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The Story …
The blessing of the fishing fleet is more than a ritual. It’s God’s protection from the demons of the sea. Captain John Boston has no time for God and blessings anymore. The church has betrayed him, the local priest refusing to protect his sister from a violent husband, while his wife is seriously ill. His boat the Cormorant hasn’t had much luck this season and some people are whispering that God has turned his gaze from John Boston too, because he wouldn’t accept the priest’s traditional blessing. Now the Cormorant is sailing one last time to try and fill its holds with fish. There’s more than bad weather and empty nets waiting for them. The devil has a boat of his own and he’s out on the cold ocean, trawling for dead men and their souls.
You can be excused for thinking this story was inspired at least in part by Sebastian Junger’s novel The Perfect Storm and the subsequent film starring George Clooney.
Wrong. The idea for this tale came from a completely different source. In fact, it was the title song on Sting’s 1990 Soul Cages album. It’s one of those tunes where it isn’t entirely clear what the song is really about, but it has lots of wonderful, dark lyrics about lobster fishermen making deals with the King of the Sea, bartering their souls and sealing these pacts by sharing cups of wine– “a vintage that blessed every ship in the line, wrung from the blood of the sailors who died, young white bodies adrift in the tide” while the reply is “If you lose a wager with the King of the Sea, you’ll spend the rest of forever in the cage with me”.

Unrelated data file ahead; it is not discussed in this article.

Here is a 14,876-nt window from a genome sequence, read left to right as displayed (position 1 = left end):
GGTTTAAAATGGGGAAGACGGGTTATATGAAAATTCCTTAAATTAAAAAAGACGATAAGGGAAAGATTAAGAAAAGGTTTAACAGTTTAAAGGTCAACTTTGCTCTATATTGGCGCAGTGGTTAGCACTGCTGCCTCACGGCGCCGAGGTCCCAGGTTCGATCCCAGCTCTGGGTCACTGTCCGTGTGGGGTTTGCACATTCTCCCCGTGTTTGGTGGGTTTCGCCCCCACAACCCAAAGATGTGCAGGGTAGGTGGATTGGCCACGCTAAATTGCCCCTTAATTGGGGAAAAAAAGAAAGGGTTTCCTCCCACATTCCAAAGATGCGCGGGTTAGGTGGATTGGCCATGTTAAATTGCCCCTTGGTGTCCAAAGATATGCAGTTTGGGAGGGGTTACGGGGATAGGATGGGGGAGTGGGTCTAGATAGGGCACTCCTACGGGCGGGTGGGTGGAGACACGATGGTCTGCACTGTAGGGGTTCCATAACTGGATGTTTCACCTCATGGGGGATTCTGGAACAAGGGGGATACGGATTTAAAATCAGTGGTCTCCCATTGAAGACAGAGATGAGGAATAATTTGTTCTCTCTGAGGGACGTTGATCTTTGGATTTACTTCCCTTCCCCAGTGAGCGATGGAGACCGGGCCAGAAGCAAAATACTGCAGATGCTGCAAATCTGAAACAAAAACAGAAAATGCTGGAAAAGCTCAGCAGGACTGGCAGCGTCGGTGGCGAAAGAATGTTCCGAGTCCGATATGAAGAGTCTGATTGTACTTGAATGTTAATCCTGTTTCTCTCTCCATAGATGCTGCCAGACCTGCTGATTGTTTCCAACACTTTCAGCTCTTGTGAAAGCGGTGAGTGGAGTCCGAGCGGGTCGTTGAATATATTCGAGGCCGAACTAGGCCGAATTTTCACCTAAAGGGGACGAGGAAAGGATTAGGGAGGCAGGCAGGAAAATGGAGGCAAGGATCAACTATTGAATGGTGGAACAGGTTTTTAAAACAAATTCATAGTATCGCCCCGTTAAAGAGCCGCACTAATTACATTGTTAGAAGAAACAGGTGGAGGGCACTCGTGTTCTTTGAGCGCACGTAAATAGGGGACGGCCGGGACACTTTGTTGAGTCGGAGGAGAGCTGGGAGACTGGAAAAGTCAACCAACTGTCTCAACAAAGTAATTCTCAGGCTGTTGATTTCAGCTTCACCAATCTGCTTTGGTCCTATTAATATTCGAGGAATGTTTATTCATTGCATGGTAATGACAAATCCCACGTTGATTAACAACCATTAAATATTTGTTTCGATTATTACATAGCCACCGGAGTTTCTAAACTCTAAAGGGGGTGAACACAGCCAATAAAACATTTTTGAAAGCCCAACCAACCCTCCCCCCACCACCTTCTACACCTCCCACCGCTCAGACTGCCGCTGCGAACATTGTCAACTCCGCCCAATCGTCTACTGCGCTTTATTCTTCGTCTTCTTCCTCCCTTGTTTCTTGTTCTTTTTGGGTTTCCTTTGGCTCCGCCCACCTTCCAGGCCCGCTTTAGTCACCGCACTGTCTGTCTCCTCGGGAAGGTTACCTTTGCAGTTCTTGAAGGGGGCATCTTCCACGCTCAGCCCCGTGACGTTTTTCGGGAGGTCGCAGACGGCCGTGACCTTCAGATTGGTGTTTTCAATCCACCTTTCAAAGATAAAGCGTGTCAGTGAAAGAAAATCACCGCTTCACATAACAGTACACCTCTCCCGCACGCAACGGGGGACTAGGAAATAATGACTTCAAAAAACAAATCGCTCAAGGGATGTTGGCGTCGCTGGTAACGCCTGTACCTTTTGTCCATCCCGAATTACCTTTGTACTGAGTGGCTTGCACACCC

I always imagined the King of the Sea was this King Neptune-like figure with an impressive beard, bare chest and rather impractical trident fork, who was a fairly helpful chap when it came to sailors and fishermen. The idea that he was a nasty piece of work brought all kinds of possibilities to mind.
Oh, and I’d better admit to being influenced also by a movie long ago called (I think) The Devil’s Triangle where a luxury yacht picks up a man floating adrift in the middle of the Bermuda Triangle–with predictable and fatal results for the passengers when the man turns out to be the devil. It scared the hell out of me.
It just goes to prove you never know what might be lurking under the water’s surface, be it the ocean, a lake or even your own backyard swimming pool. Evil spirits are supposed to prefer water.
Especially at night.